The Woodworker, February 2017

Robin Gates makes a pair of heart-shaped bowls using sycamore
Robin Gates makes a pair of heart-shaped bowls using sycamore

Welcome to our February issue, which contains the usual eclectic mix of projects for all skill sets, technical articles to help broaden your horizons and a wide range of tests within our ‘Kit & Tools’ section’. We also have a special feature for you this month, which announces all the winners of the 2016 Wood Awards. Unveiled at the end of last year, at a ceremony held at Carpenters’ Hall in London, we look at all the winners across all 12 categories, with our cover star this month being the Stihl Treetop Walkway, which won gold within the Commercial & Leisure category.  
In terms of projects for you to make, Robin Gates falls for the charms of sycamore, carves heart-shaped pots from a log and makes knives for green woodworking from an old saw; Dominic Collings uses oak to give his piano new life, and Alan Willey combines ply, solid timber, and a touch of pragmatism to make a very practical offset chest of drawers. In turning, Peter Vivian is tasked with producing a gavel and accompanying sounding block to be used at a meeting to commemorate the 50th anniversary of the ‘Sixty-Six’ Club; Colin Simpson creates an emerging bowl, and Ralph Harvey’s trinket box combines turning with cabinetmaking.

Rick Wheaton shows how to make your very own £25 soil-pipe steamer
Rick Wheaton shows how to make your very own £25 soil-pipe steamer

In techniques, inspired by a recent steam-bending course held by Charlie Whinney, Rick Wheaton sets about making his own £25 soil-pipe steamer and uses it to create a stylish fruit bowl, and after 20 years in his former workshop, Peter Bishop decides to up sticks and downsize to a smaller working area – he shares the story with us here. And as Bob Chapman discusses, being aware of the plethora of safety considerations and practices before you start turning will stand you in good stead for an injury-free and happy journey.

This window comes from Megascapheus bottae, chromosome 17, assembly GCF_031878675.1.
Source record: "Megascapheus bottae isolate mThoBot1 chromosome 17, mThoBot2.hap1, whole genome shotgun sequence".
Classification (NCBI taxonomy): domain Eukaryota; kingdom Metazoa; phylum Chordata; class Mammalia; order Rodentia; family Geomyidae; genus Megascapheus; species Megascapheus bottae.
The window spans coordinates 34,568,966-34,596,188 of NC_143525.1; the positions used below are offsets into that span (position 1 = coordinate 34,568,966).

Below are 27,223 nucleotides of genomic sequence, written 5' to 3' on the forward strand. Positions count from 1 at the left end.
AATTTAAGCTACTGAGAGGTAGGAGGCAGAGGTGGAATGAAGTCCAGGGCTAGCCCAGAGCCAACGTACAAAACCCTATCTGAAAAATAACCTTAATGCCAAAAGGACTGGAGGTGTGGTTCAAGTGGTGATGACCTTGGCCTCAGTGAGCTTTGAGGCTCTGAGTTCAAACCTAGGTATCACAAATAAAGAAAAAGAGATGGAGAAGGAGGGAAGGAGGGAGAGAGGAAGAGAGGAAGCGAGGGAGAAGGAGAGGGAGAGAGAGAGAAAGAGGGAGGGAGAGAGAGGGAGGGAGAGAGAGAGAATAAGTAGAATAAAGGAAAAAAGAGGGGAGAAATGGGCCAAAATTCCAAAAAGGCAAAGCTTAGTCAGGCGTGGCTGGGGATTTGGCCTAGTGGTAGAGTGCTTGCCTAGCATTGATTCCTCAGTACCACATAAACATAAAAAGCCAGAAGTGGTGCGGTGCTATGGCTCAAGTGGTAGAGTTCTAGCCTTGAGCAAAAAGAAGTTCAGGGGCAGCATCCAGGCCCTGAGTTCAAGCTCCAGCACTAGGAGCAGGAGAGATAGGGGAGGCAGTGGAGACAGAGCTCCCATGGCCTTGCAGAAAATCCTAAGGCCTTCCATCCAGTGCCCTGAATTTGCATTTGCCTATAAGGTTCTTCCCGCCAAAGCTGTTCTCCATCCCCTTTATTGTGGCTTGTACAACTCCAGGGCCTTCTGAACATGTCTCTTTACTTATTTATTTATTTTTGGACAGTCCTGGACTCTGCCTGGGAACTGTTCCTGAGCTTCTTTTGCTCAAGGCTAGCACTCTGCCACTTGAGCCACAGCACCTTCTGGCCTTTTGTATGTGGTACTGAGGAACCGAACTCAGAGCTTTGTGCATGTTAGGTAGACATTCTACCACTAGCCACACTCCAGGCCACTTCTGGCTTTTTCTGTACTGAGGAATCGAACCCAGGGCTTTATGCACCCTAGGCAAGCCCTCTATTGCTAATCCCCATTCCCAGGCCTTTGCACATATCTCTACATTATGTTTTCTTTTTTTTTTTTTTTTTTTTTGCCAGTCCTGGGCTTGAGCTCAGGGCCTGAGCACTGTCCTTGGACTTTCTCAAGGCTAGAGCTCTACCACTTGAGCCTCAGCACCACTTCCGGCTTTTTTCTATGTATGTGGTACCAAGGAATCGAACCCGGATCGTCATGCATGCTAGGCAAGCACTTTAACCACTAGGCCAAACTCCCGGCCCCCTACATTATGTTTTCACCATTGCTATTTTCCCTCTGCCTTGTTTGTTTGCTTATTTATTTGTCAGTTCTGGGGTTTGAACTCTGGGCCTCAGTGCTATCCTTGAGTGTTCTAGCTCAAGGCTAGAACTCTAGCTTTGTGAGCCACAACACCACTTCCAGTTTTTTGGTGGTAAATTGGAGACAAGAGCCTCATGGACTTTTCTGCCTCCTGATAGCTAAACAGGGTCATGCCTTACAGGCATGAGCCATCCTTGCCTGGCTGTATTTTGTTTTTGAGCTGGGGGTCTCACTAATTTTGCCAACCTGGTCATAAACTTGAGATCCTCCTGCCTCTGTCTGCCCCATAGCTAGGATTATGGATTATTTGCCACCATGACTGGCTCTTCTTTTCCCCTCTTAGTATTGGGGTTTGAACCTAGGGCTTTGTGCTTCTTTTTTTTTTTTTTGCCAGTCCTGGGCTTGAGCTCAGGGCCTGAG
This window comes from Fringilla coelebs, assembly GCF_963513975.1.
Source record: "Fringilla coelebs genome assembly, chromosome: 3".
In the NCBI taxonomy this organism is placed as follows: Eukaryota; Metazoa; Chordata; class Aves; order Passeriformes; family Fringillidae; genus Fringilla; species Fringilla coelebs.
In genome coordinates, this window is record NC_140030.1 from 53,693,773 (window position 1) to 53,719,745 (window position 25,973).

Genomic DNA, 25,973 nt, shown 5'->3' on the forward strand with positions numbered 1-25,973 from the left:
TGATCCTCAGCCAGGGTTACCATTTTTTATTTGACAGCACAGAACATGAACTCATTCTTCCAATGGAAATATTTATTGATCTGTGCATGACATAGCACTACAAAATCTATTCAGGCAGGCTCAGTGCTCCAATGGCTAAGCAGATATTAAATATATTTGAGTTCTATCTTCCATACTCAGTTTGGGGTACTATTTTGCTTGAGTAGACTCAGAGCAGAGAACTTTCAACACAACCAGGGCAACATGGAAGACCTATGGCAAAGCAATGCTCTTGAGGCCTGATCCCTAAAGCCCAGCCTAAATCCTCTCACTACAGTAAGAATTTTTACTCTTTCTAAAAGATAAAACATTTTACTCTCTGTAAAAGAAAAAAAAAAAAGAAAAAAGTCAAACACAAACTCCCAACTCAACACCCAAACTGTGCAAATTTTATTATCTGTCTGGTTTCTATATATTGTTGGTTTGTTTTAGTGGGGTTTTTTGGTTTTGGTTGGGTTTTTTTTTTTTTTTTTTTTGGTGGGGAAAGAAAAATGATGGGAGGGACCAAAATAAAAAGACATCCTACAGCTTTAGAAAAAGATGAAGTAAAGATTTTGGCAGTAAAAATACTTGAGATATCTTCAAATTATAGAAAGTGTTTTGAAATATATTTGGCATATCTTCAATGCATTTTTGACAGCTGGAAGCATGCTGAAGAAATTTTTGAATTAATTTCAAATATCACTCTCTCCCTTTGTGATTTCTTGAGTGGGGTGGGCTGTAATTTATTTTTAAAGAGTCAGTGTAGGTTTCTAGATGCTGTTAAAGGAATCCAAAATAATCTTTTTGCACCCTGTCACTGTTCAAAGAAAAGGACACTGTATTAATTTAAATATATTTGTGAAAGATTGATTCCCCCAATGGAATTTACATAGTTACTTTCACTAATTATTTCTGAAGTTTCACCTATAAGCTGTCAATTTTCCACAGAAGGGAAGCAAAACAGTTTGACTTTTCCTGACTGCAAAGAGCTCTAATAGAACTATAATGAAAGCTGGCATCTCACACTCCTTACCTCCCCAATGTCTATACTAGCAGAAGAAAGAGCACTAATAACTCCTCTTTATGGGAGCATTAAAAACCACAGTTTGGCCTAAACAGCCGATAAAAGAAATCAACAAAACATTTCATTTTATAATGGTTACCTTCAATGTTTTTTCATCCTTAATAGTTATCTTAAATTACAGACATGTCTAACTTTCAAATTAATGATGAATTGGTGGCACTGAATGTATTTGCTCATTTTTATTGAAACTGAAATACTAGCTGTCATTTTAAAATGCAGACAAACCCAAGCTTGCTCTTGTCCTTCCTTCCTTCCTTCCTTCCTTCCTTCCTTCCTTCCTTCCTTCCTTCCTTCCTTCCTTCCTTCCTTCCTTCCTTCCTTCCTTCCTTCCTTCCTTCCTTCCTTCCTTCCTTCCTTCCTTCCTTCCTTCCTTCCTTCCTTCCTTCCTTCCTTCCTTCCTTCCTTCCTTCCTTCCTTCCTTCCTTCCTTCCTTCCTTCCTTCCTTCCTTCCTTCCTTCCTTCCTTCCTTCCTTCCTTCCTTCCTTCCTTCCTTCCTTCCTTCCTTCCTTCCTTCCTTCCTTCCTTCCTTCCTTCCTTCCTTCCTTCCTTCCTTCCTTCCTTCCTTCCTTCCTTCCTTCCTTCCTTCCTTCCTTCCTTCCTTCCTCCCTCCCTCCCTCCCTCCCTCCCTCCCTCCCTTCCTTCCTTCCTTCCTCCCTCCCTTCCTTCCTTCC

The Editor takes a closer look at the Triton TWSS10 250mm wetstone grinder
The Editor takes a closer look at the Triton TWSS10 250mm wetstone grinder

In ‘Kit & Tools’, we have a varied selection of tools and machines that will make your woodworking life easier, starting with the Editor’s review of the Triton TWSS10 250mm wetstone grinder. Ideal for cabinetmakers, joiners, turners and carvers, it will certainly prove to be an asset for every workshop. Andy King also tests the Festool ETS EC 125/3 EQ sander and as he says: “Festool have hit the nail on the head with this palm-style random orbital that delivers on many different levels.” He also discovers that with most things in life, it pays to go for quality, and this is proved when he looks at a new fret saw from Knew Concepts, which produces excellent results while being light in weight and very easy to control in use. Phil Davy is also impressed with the Ryobi R18ALF 18V folding area light, which allows you to work with both hands in a clearly lit environment - a very illuminating discovery!

Fancy winning a Hammer A3-26 planer/thicknesser worth over £3,000?
There’s still time to enter our Felder competition - you could be the lucky recipient of a Hammer A3-26 planer/thicknesser worth over £3,000!

There’s still a few weeks left before our Felder competition draws to a close, so do ensure you send over your entries before 17 February. Whether you’ve made a new piece of furniture or are submitting a previous project, click here to find all the details you need to know regarding entry. There’s some truly fantastic kit up for grabs, and a chance to have your work judged by one of our expert panel. Good luck to all!

As well as all this, we also have your usual favourite pages, including our timber suppliers directory, readers’ letters, AOB, archive and marketplace.

All this and much more in the February issue of The Woodworker, which is now on sale!